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There n variables x1,x2,...,xn represented as X, n equations whose coefficient matrix (n*n) is represented as A, and this system looks like this:

AX = B (mod k)

Initially I was trying to solve this system using ordinary Gaussian Elimination, can't seem to get right solution.

Can't I just apply ordinary Gaussian Elimination here on system of congruence? What is the right way to solve it?

Any suggestion is highly appreciated.

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closed as off-topic by Yemon Choi, Willie Wong, Andrey Rekalo, Andy Putman, Karl Schwede Jun 26 '13 at 16:55

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This is not appropriate for this site. –  Karl Schwede Jun 26 '13 at 16:55

1 Answer 1

up vote 0 down vote accepted

If $k$ is a prime number, Gaussian Elimination in the finite field $F_k$ works as usual.

In other cases, one considers $A$ as a matrix with integral coefficients. You put it in Smith normal form : that is $A$ is equivalent to a matrix $A'$, with $A'$ having only diagonal coefficients $(d_1,d_2,\dots,d_n)$ with $d_i$ dividing $d_{i+1}$.

Write $A = PA'Q$ with $P,Q$ invertible and computable. Your system is just $A'(QX) = P^{-1}B$ (mod $k$) because for an invertible $P$ and $C$ a column vector, $C$ has coefficients divisible by $k$ if and only if $PC$ has coefficients divisible by $k$. In this way, you find immediately the eventual solution $QX$, hence $X$.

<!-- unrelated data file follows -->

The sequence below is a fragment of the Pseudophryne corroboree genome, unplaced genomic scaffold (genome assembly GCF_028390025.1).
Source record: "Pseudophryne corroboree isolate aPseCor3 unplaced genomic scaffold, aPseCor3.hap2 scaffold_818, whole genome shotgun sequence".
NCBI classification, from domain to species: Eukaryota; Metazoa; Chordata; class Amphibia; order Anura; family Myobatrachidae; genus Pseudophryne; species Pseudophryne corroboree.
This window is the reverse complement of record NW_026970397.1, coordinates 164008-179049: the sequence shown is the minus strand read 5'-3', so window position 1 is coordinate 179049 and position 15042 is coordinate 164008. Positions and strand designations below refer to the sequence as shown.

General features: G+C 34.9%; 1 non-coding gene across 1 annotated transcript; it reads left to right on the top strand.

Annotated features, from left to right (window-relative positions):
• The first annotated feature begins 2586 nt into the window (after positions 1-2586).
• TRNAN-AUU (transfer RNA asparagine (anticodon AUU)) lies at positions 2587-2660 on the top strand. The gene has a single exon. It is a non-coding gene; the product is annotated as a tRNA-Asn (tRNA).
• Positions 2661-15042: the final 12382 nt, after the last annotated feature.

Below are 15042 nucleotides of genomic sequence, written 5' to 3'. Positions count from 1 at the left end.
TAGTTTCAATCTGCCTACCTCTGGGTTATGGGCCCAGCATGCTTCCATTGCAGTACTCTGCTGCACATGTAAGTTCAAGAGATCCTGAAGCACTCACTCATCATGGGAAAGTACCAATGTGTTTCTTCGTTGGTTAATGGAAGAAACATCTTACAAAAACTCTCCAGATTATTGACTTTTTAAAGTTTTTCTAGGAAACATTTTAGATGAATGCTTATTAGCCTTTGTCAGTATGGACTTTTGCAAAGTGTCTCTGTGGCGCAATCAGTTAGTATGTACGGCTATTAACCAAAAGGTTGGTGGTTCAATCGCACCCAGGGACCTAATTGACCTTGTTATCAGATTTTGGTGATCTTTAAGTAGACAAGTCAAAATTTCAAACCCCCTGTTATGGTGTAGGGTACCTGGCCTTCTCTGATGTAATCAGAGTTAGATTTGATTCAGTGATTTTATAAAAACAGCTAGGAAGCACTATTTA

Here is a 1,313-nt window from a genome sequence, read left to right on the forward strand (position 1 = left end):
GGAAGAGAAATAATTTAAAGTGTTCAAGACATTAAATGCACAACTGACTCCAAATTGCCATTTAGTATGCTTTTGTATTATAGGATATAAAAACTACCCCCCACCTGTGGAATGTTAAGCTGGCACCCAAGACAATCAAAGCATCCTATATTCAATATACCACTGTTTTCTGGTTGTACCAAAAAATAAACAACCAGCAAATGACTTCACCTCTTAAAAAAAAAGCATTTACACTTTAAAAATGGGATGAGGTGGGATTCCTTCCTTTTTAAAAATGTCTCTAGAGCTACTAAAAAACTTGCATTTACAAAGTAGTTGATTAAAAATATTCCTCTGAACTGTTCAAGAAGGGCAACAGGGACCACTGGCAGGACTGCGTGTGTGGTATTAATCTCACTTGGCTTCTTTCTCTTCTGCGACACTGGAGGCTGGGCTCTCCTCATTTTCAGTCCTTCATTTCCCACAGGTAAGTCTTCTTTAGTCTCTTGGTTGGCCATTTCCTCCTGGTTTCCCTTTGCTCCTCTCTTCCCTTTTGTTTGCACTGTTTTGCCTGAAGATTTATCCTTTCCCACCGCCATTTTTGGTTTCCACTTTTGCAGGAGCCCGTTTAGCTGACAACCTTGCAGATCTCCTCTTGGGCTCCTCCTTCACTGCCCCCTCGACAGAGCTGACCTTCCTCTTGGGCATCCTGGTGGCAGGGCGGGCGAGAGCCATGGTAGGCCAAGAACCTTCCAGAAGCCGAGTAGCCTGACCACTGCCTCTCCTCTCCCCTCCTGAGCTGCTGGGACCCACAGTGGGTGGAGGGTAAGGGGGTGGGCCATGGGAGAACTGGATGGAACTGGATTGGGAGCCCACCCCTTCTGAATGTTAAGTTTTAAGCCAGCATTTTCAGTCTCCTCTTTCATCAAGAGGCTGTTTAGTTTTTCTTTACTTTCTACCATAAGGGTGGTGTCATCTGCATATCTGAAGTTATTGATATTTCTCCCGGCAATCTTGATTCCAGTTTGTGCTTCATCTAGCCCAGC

You can also use Hermite normal form.

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Why should k be prime? What if it's not? Could you please show me some concrete examples? –  Ecolss Jun 6 '13 at 2:40
    
Smith and Hermite normal forms work over the integers. You can find a lot of examples by googling it. –  Jeremy Daniel Jun 6 '13 at 5:33
    
Thanks, I'm just having a time figuring out why Gaussian Elimination works only when k is prime. –  Ecolss Jun 6 '13 at 13:29

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